Mirror insists on meaningfulness even as it eludes exact deduction. By Louis Rogers


“In certain pictures,” writes author and photographer Teju Cole, “we can verify a character’s presence, but, without the clues of the confessional face, not what the character thinks. What has turned away contains itself.” Mirror is haunted, the way your dreams might be, by certain recurring images: running water, rushing wind, and human heads, turned away. Andrei Tarkovsky’s camera lingers and floats around them with tenderness, intrigue, respect; he seems in thrall to the potent ambiguity that Cole describes. In Mirror’s free-floating reverie, the backs of heads appear with the structuring regularity of linchpins or vertebrae.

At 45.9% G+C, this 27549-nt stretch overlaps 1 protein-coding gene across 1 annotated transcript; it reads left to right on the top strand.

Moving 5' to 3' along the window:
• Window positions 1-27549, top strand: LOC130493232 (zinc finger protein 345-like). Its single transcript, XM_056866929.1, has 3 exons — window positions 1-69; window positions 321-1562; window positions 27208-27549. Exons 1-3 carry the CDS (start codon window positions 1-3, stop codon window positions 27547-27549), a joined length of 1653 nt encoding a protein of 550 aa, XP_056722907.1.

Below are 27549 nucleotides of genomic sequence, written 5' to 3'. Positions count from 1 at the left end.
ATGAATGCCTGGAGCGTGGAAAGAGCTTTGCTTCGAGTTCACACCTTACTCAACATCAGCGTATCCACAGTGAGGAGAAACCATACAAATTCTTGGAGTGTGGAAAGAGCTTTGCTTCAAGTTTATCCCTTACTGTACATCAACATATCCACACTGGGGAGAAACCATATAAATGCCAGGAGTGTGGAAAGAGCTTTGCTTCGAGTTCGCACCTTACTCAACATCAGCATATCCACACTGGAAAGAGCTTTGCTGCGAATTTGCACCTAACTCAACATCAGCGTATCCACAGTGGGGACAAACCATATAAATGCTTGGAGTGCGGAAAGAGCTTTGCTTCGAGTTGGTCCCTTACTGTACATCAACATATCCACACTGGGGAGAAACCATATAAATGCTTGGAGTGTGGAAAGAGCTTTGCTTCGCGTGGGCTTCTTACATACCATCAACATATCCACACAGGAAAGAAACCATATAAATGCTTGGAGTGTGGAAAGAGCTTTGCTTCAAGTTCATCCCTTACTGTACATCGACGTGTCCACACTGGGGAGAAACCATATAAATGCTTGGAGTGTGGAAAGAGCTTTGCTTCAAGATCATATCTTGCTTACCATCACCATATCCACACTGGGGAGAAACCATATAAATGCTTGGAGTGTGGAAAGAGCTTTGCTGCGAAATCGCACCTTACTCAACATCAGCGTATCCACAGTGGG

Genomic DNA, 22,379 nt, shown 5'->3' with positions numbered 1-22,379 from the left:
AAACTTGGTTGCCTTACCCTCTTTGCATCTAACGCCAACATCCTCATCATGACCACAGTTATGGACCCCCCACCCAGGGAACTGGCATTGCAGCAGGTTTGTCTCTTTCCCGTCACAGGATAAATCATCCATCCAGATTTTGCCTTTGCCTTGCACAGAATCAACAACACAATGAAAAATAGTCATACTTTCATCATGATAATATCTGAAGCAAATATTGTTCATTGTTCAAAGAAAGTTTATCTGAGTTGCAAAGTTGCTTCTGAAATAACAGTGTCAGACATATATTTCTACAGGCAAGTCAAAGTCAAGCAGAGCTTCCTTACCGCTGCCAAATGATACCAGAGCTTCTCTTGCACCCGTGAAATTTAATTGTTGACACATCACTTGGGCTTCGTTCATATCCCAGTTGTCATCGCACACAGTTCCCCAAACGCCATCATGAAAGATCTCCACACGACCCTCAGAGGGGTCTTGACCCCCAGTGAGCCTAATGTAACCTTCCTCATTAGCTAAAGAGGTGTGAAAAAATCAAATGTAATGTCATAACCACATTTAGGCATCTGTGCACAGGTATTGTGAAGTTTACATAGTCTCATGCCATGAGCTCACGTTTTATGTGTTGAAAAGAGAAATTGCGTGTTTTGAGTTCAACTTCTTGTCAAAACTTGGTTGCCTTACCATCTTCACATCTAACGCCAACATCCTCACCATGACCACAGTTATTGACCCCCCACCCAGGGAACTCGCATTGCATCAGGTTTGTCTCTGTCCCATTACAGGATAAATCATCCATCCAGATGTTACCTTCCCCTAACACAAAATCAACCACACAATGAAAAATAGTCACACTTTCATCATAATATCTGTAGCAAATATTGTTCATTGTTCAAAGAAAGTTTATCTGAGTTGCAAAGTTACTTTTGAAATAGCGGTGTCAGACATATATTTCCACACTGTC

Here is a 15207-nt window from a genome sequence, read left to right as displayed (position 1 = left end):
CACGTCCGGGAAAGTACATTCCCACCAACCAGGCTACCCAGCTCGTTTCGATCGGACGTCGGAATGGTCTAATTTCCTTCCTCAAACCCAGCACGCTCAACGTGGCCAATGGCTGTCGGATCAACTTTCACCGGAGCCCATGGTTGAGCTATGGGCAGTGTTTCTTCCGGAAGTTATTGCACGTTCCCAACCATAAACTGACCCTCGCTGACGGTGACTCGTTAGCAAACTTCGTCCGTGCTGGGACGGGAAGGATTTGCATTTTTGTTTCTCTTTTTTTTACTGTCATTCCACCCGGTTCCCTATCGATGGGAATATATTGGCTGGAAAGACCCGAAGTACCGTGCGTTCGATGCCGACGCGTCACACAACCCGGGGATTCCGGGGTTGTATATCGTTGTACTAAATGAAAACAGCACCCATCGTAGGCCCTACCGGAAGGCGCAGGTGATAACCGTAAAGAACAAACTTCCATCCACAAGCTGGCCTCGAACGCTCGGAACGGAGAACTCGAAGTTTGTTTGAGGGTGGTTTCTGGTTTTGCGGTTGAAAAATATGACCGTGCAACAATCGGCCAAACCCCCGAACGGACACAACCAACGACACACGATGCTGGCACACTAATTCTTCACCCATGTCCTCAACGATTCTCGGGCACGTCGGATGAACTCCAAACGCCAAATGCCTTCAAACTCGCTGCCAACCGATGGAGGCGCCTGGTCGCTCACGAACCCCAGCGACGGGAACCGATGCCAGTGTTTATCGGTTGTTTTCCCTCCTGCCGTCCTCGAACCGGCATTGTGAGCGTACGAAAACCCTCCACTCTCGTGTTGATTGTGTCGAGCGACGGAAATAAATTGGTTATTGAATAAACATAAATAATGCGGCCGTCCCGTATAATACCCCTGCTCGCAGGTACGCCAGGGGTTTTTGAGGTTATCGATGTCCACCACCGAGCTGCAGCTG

No one is about to dispute that this is an enigmatic, if not obscure film. It is impressionistic and plotless, with disparate clues to its potential meanings – poetry, archival footage, fragmented scenes – each pointing in different directions. But, unlike less interesting films that revel in crypticness for its own sake, at every moment Mirror becomes more arcane, it becomes more compelling. It’s like the back of a head, which as it turns and shifts and inclines keeps us guessing more urgently at the expression and the self it conceals. 

Don’t expect your curiosity to be repaid, exactly: the film does not finally turn and reveal its face. Instead, it stays with you, unresolved and unshakable. Mirror is dreamlike in many ways: its associative structure, its moves in and out of first-person point-of-view, the reappearance of the same faces (the same actors) across different characters. But its most oneric feature – or perhaps the feature most liable to ensure its place in our own dreams – is its inscrutable self-containment, irresistibly insisting on meaningfulness even as it eludes exact deduction.


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